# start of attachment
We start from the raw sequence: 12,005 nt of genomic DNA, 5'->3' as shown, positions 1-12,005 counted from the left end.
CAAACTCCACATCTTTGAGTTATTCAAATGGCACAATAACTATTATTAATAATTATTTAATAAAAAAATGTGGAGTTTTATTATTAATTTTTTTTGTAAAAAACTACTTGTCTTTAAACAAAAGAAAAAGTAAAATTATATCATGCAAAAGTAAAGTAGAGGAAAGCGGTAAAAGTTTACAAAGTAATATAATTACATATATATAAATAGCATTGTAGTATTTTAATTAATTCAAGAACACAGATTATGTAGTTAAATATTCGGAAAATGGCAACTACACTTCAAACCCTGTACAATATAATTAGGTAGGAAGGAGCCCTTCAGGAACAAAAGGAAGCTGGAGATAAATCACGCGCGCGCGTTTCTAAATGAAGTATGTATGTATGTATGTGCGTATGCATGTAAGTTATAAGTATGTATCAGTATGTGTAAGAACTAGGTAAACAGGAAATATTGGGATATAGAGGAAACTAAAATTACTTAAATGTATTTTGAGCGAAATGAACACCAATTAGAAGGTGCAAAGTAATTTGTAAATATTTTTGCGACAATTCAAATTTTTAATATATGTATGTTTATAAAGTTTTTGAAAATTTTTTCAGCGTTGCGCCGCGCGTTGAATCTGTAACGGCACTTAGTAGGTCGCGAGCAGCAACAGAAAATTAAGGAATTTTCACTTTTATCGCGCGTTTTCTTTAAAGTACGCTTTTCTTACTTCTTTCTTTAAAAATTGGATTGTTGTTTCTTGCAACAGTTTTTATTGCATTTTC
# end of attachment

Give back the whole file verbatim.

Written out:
We start from the raw sequence: 12,005 nt of genomic DNA, 5'->3' as shown, positions 1-12,005 counted from the left end.
CAAACTCCACATCTTTGAGTTATTCAAATGGCACAATAACTATTATTAATAATTATTTAATAAAAAAATGTGGAGTTTTATTATTAATTTTTTTTGTAAAAAACTACTTGTCTTTAAACAAAAGAAAAAGTAAAATTATATCATGCAAAAGTAAAGTAGAGGAAAGCGGTAAAAGTTTACAAAGTAATATAATTACATATATATAAATAGCATTGTAGTATTTTAATTAATTCAAGAACACAGATTATGTAGTTAAATATTCGGAAAATGGCAACTACACTTCAAACCCTGTACAATATAATTAGGTAGGAAGGAGCCCTTCAGGAACAAAAGGAAGCTGGAGATAAATCACGCGCGCGCGTTTCTAAATGAAGTATGTATGTATGTATGTGCGTATGCATGTAAGTTATAAGTATGTATCAGTATGTGTAAGAACTAGGTAAACAGGAAATATTGGGATATAGAGGAAACTAAAATTACTTAAATGTATTTTGAGCGAAATGAACACCAATTAGAAGGTGCAAAGTAATTTGTAAATATTTTTGCGACAATTCAAATTTTTAATATATGTATGTTTATAAAGTTTTTGAAAATTTTTTCAGCGTTGCGCCGCGCGTTGAATCTGTAACGGCACTTAGTAGGTCGCGAGCAGCAACAGAAAATTAAGGAATTTTCACTTTTATCGCGCGTTTTCTTTAAAGTACGCTTTTCTTACTTCTTTCTTTAAAAATTGGATTGTTGTTTCTTGCAACAGTTTTTATTGCATTTTC